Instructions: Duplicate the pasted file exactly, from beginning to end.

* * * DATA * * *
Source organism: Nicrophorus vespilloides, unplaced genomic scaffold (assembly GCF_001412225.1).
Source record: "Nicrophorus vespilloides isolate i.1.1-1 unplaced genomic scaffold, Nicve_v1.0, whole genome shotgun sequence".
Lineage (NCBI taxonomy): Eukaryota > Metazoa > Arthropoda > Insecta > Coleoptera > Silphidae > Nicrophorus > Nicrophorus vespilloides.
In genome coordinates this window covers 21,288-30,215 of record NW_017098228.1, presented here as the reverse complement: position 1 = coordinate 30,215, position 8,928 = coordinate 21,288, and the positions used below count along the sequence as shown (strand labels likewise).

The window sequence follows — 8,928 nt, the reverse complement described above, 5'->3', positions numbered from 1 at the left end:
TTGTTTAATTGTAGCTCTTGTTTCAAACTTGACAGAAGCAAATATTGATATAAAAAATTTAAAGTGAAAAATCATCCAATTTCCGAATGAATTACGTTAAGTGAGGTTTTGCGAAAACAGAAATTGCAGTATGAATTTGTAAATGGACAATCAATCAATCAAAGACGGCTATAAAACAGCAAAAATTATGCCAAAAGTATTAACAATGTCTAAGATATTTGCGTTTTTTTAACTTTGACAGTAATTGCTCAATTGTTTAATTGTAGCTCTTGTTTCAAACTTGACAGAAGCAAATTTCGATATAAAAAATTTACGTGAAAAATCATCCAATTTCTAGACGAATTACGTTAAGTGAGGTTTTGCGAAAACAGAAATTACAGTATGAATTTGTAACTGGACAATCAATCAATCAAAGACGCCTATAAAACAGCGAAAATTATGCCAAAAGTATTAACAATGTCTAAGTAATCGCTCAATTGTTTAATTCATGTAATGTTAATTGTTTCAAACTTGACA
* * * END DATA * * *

Source organism: Nicrophorus vespilloides, unplaced genomic scaffold (assembly GCF_001412225.1).
Source record: "Nicrophorus vespilloides isolate i.1.1-1 unplaced genomic scaffold, Nicve_v1.0, whole genome shotgun sequence".
Lineage (NCBI taxonomy): Eukaryota > Metazoa > Arthropoda > Insecta > Coleoptera > Silphidae > Nicrophorus > Nicrophorus vespilloides.
In genome coordinates this window covers 21,288-30,215 of record NW_017098228.1, presented here as the reverse complement: position 1 = coordinate 30,215, position 8,928 = coordinate 21,288, and the positions used below count along the sequence as shown (strand labels likewise).

The window sequence follows — 8,928 nt, the reverse complement described above, 5'->3', positions numbered from 1 at the left end:
TTGTTTAATTGTAGCTCTTGTTTCAAACTTGACAGAAGCAAATATTGATATAAAAAATTTAAAGTGAAAAATCATCCAATTTCCGAATGAATTACGTTAAGTGAGGTTTTGCGAAAACAGAAATTGCAGTATGAATTTGTAAATGGACAATCAATCAATCAAAGACGGCTATAAAACAGCAAAAATTATGCCAAAAGTATTAACAATGTCTAAGATATTTGCGTTTTTTTAACTTTGACAGTAATTGCTCAATTGTTTAATTGTAGCTCTTGTTTCAAACTTGACAGAAGCAAATTTCGATATAAAAAATTTACGTGAAAAATCATCCAATTTCTAGACGAATTACGTTAAGTGAGGTTTTGCGAAAACAGAAATTACAGTATGAATTTGTAACTGGACAATCAATCAATCAAAGACGCCTATAAAACAGCGAAAATTATGCCAAAAGTATTAACAATGTCTAAGTAATCGCTCAATTGTTTAATTCATGTAATGTTAATTGTTTCAAACTTGACA